Picking the Right Irrigation System for You

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So I know I just posted a blog about irrigation, but here are some more great tips:

If you are looking for ways to improve your property, increase it value and make it more appealing on the market, then there is no better means of doing so than a stunning landscape.  An effective and attractive landscape plan does much more than just raise the value of your home.  Landscaping can improve the privacy and safety of your property and can lower your energy bills, too.

Your landscaping plan should include more than just the plants, water effects and other physical features that you would like to incorporate into the overall scheme.  Just as crucial is the irrigation system that you will be using to protect your investment and keep it looking luscious and breathtaking throughout the years.  Your irrigations system should be the start of your landscaping plan, not an afterthought.  Putting one in before you start is infinitely easier than attempting to go back and install one after your project is already underway.

There are essentially three primary types of irrigation, each with its own benefits and drawbacks.  Understanding each type will help you in selecting which irrigation system is most suited to your needs and the needs of your landscape.  Your landscape project will, most likely, take years to fully develop and reach its full potential as you envision it.  Your irrigation system is essential tool in helping you achieve that vision.

By far, the most often utilized means of irrigation is the underground sprinkler system.  Underground systems take much of the time and worry out of watering, allowing irrigation to be completely automated without cluttering up the landscape.  However, underground systems (even the more water efficient newer setups) are not the most efficient means of water delivery and can be a drain on the pocketbook.

Aboveground drip systems offer you, the homeowner, a more efficient method of watering.  Not only to drip lines use less water, owing to a minimization of water loss to evaporation, but they also water in a way that is more beneficial for plant growth.  By seeping water deep into the ground, root growth is stimulated which results in stronger, healthier plants.  The drawback to aboveground drip systems is that they are a noticeable part of the landscape.  Being aboveground, they are also more prone to damage than belowground systems.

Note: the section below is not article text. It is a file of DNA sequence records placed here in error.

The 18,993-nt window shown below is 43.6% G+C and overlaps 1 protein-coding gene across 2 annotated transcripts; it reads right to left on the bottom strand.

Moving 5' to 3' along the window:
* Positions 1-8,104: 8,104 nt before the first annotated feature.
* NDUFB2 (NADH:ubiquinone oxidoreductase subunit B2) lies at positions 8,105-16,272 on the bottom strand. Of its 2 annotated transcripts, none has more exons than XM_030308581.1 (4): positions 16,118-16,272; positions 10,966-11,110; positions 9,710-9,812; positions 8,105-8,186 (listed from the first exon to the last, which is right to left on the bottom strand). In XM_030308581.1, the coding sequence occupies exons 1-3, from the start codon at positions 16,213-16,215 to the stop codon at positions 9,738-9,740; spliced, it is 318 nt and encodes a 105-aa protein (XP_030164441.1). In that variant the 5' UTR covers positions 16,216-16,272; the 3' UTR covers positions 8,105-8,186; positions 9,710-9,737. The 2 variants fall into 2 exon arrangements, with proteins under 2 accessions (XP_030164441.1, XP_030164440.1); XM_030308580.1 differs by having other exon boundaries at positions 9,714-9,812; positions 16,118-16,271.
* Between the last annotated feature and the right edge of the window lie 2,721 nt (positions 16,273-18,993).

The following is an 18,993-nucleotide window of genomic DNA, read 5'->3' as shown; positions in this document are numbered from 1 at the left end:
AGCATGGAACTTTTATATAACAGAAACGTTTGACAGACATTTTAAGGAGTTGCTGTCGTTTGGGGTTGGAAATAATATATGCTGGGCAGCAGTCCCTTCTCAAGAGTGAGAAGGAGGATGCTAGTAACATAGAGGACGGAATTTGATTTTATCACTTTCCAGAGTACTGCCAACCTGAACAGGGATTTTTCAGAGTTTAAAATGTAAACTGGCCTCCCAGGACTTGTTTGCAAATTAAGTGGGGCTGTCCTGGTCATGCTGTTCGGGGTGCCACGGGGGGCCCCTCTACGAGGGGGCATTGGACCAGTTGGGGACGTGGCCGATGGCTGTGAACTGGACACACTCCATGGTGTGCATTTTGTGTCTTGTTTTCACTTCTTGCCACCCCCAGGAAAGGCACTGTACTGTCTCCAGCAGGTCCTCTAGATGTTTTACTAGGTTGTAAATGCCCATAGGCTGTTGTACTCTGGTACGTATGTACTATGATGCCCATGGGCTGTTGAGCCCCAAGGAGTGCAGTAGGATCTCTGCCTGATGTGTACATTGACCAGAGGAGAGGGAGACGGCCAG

By far, the most effective, efficient and inconspicuous means of irrigation is to water manually.  Not only can you completely control water delivery, but by watering manually you can focus water delivery exactly where it is needed most, rather than equally across the entire landscape.  The big drawback to manual watering, and what makes it impractical for many, is the time required to water by hand.  If you don't have a lot of time to devote to maintaining your landscape, then manual watering probably isn't the best option for you.

Understanding these basic types of irrigation systems is an important part of the landscape planning process.  Underestimating the water needs of your project, or you ability to meet those needs could prove disastrous.  Nothing is more costly than having to go back after the fact to dig up your project and install an irrigation system.  Planning for irrigation now can save you a tremendous setback further down the line.